And all the plan their destiny design'd,
What none could reverence all might justly blame,
And man would breathe but for his Maker's shame.
But reason heard, and nature well perused,
At once the dreaming mind is disabused.
If all we find possessing earth, sea, air,
Reflect his attributes, who placed them there,
Fulfil the purpose, and appear design'd
Proofs of the wisdom of th' all-seeing mind,
'Tis plain the creature, whom he chose t' invest
With kingship and dominion o'er the rest,
Received his nobler nature, and was made
Fit for the power, in which he stands array'd;
That first, or last, hereafter, if not here,
He too might make his author's wisdom clear,
Praise him on earth, or, obstinately dumb,
Suffer his justice in a world to come.
This once believed, 'twere logic misapplied,
To prove a consequence by none denied,
That we are bound to cast the minds of youth
Betimes into the mould of heavenly truth,
That taught of God they may indeed be wise,
Nor ignorantly wand'ring miss the skies.
In early days the conscience has in most
A quickness, which in later life is lost;
Preserved from guilt by salutary fears,
Or guilty soon relenting into tears.
Too careless often, as our years proceed,
What friends we sort with, or what books we read,
Our parents yet exert a prudent care,
To feed our infant minds with proper fare ;
And wisely store the nursery by degrees
With wholesome learning, yet acquired with ease.
Neatly secured from being soil'd or torn
Beneath a pane of thin translucent horn,
A book (to please us at a tender age
'Tis call'd a book, though but a single page)
Presents the prayer the Saviour deign'd to teach,
Which children use, and parsons-when they
Lisping our syllables, we scramble next
Through moral narrative, or sacred text;
And learn with wonder how this world began,
Who made, who marr'd, and who has ransom'd man.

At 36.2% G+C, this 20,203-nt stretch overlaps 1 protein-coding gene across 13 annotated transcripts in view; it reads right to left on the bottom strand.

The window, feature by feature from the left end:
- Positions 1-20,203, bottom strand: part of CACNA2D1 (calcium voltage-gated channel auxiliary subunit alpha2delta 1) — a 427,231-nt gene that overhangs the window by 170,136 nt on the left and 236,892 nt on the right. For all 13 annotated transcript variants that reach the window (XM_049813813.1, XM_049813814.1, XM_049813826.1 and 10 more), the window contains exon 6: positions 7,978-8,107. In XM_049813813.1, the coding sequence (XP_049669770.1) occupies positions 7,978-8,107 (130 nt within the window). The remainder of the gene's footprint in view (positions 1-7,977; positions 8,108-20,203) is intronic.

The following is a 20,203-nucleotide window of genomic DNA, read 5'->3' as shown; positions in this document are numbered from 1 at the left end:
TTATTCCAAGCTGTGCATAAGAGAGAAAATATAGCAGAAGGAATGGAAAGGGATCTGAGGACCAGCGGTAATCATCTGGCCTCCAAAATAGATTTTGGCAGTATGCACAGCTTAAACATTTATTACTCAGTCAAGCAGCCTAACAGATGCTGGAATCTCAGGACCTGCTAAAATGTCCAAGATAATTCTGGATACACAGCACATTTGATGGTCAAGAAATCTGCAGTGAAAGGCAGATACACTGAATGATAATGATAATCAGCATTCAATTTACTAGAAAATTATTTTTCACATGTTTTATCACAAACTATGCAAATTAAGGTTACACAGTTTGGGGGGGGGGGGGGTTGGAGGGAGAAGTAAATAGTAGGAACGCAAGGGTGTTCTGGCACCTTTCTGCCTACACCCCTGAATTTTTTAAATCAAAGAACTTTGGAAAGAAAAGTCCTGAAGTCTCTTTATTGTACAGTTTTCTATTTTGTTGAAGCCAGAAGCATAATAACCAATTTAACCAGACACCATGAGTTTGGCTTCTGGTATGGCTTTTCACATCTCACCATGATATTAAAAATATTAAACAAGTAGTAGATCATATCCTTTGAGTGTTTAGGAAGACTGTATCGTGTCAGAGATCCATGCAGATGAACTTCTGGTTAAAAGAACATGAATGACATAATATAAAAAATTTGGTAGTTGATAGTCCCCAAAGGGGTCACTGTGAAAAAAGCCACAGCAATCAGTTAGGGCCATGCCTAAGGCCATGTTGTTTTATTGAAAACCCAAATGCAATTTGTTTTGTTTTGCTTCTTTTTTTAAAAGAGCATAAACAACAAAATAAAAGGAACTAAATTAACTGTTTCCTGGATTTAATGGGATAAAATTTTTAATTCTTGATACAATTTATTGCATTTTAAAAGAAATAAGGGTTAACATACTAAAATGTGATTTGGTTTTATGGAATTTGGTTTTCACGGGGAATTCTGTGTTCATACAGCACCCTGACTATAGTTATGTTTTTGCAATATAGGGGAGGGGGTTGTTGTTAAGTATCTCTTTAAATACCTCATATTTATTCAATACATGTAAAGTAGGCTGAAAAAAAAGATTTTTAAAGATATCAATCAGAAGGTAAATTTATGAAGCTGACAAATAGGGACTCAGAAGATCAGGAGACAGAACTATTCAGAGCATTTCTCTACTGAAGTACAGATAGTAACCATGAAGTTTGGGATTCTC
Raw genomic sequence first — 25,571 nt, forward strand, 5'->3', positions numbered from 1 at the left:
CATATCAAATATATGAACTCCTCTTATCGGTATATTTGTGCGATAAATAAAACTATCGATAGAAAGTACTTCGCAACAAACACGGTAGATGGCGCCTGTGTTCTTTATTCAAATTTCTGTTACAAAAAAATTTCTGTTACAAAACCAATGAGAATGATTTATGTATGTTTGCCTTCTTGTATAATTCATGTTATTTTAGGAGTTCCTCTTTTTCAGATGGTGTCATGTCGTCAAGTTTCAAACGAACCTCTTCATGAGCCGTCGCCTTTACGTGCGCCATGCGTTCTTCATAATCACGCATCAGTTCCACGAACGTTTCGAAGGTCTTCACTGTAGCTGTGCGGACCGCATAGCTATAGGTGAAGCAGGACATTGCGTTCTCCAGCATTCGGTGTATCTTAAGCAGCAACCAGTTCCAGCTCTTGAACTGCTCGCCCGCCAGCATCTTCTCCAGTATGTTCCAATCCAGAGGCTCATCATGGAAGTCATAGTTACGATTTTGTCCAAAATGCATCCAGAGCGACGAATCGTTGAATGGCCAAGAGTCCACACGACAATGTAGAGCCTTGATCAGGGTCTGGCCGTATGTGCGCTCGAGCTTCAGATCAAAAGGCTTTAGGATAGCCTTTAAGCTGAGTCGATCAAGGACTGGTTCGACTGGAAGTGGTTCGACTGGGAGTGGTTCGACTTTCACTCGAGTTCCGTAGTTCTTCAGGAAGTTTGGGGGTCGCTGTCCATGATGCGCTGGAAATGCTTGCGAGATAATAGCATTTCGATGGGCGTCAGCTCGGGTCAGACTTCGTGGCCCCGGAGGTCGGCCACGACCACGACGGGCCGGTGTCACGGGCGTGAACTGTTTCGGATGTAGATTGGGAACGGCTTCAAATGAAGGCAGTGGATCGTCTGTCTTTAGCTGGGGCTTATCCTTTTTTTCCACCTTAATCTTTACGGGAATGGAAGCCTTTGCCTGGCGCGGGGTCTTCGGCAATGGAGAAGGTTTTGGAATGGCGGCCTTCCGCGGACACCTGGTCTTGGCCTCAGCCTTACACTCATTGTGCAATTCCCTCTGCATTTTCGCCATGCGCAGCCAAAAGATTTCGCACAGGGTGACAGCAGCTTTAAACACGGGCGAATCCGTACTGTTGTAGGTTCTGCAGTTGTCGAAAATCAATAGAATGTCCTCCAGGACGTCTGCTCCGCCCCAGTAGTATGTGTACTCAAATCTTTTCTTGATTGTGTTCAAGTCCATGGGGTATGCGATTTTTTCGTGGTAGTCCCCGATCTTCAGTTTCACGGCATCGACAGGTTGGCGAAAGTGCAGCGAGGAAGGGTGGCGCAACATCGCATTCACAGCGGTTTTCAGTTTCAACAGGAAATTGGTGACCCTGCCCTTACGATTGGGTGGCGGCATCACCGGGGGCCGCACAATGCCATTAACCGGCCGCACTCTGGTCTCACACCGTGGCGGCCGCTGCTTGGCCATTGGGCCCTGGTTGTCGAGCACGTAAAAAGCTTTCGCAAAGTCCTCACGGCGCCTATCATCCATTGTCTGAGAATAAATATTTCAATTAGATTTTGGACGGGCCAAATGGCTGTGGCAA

Points, which, unless the Scripture made them plain,
The wisest heads might agitate in vain.
O thou, whom, borne on Fancy's eager wing
Back to the season of life's happy spring,
I pleased remember, and, while memory yet
Holds fast her office here, can ne'er forget;
Ingenious dreamer, in whose well-told tale
Sweet fiction and sweet truth alike prevail; [style,
Whose humorous vein, strong sense, and simple
May teach the gayest, make the gravest smile;
Witty, and well employ'd, and, like thy Lord,
Speaking in parables his slighted word;
I name thee not, lest so despised a name
Should move a sneer at thy deserved fame;
Yet even in transitory life's late day,
That mingles all my brown with sober gray,
Revere the man, whose Pilgrim marks the road,
And guides the Progress of the soul to God.
'Twere well with most, if books, that could engage
Their childhood, pleased them at a riper age;
The man, approving what had charmed the boy,
Would die at last in comfort, peace, and joy;
And not with curses on his art, who stole
The gem of truth from his unguarded soul.
The stamp of artless piety impressed
By kind tuition on his yielding breast,
The youth now bearded, and yet pert and raw,
Regards with scorn, though once received with awe;
And, warped into the labyrinth of lies,
That babblers, called philosophers, devise,
Blasphemes his creed, as founded on a plan
Replete with dreams, unworthy of a man.
Touch but his nature in its ailing part,
Assert the native evil of his heart,
His pride resents the charge, although the proof
Rise in his forehead, and seem rank enough:
Point to the cure, describe a Saviour's cross
As God's expedient to retrieve his loss,
The young apostate sickens at the view,
And hates it with the malice of a Jew.
How weak the barrier of mere Nature proves,
Opposed against the pleasures Nature loves!
While self-betrayed, and wilfully undone,
She longs to yield, no sooner wooed than won.
Try now the merits of this blest exchange
Of modest truth for wit's eccentric range.
Time was, he closed as he began the day
With decent duty, not ashamed to pray:
The practice was a bond upon his heart,
A pledge he gave for a consistent part;
*See 2 Chron. ch. xxvi. ver. 19.